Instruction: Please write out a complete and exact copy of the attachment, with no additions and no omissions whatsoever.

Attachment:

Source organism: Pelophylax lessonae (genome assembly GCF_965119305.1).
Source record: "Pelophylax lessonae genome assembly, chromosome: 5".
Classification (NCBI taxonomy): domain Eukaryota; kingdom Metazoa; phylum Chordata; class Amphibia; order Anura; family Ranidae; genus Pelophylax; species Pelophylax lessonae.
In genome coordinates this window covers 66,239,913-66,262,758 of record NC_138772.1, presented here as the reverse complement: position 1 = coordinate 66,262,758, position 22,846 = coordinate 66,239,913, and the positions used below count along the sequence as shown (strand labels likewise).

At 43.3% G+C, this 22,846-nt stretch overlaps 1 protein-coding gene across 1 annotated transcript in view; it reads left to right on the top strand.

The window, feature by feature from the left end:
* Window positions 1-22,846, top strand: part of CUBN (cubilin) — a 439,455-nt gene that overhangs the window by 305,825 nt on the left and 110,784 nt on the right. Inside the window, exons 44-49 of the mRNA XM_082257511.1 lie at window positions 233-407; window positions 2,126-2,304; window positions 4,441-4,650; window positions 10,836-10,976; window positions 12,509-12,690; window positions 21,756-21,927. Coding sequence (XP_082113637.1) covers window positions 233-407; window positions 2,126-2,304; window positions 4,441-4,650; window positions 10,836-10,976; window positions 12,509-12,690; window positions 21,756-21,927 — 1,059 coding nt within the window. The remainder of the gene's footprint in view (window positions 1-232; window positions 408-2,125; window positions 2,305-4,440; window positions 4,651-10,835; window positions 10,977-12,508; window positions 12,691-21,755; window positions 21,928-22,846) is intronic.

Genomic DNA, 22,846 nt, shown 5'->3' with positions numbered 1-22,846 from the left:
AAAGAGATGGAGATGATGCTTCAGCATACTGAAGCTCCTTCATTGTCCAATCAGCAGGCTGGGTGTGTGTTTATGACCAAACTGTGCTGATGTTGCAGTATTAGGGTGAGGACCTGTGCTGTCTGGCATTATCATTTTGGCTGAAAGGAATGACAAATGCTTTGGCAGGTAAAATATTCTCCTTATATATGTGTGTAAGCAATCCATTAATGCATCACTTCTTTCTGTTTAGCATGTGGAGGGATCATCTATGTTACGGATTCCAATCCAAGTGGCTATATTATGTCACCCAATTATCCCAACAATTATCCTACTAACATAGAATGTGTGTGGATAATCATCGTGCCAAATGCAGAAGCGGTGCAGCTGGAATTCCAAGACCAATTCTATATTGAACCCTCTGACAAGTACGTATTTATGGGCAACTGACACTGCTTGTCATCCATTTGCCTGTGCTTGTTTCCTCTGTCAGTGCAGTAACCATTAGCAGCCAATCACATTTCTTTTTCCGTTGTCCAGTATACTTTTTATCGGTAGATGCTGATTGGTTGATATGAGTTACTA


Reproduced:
Source organism: Pelophylax lessonae (genome assembly GCF_965119305.1).
Source record: "Pelophylax lessonae genome assembly, chromosome: 5".
Classification (NCBI taxonomy): domain Eukaryota; kingdom Metazoa; phylum Chordata; class Amphibia; order Anura; family Ranidae; genus Pelophylax; species Pelophylax lessonae.
In genome coordinates this window covers 66,239,913-66,262,758 of record NC_138772.1, presented here as the reverse complement: position 1 = coordinate 66,262,758, position 22,846 = coordinate 66,239,913, and the positions used below count along the sequence as shown (strand labels likewise).

At 43.3% G+C, this 22,846-nt stretch overlaps 1 protein-coding gene across 1 annotated transcript in view; it reads left to right on the top strand.

The window, feature by feature from the left end:
* Window positions 1-22,846, top strand: part of CUBN (cubilin) — a 439,455-nt gene that overhangs the window by 305,825 nt on the left and 110,784 nt on the right. Inside the window, exons 44-49 of the mRNA XM_082257511.1 lie at window positions 233-407; window positions 2,126-2,304; window positions 4,441-4,650; window positions 10,836-10,976; window positions 12,509-12,690; window positions 21,756-21,927. Coding sequence (XP_082113637.1) covers window positions 233-407; window positions 2,126-2,304; window positions 4,441-4,650; window positions 10,836-10,976; window positions 12,509-12,690; window positions 21,756-21,927 — 1,059 coding nt within the window. The remainder of the gene's footprint in view (window positions 1-232; window positions 408-2,125; window positions 2,305-4,440; window positions 4,651-10,835; window positions 10,977-12,508; window positions 12,691-21,755; window positions 21,928-22,846) is intronic.

Genomic DNA, 22,846 nt, shown 5'->3' with positions numbered 1-22,846 from the left:
AAAGAGATGGAGATGATGCTTCAGCATACTGAAGCTCCTTCATTGTCCAATCAGCAGGCTGGGTGTGTGTTTATGACCAAACTGTGCTGATGTTGCAGTATTAGGGTGAGGACCTGTGCTGTCTGGCATTATCATTTTGGCTGAAAGGAATGACAAATGCTTTGGCAGGTAAAATATTCTCCTTATATATGTGTGTAAGCAATCCATTAATGCATCACTTCTTTCTGTTTAGCATGTGGAGGGATCATCTATGTTACGGATTCCAATCCAAGTGGCTATATTATGTCACCCAATTATCCCAACAATTATCCTACTAACATAGAATGTGTGTGGATAATCATCGTGCCAAATGCAGAAGCGGTGCAGCTGGAATTCCAAGACCAATTCTATATTGAACCCTCTGACAAGTACGTATTTATGGGCAACTGACACTGCTTGTCATCCATTTGCCTGTGCTTGTTTCCTCTGTCAGTGCAGTAACCATTAGCAGCCAATCACATTTCTTTTTCCGTTGTCCAGTATACTTTTTATCGGTAGATGCTGATTGGTTGATATGAGTTACTA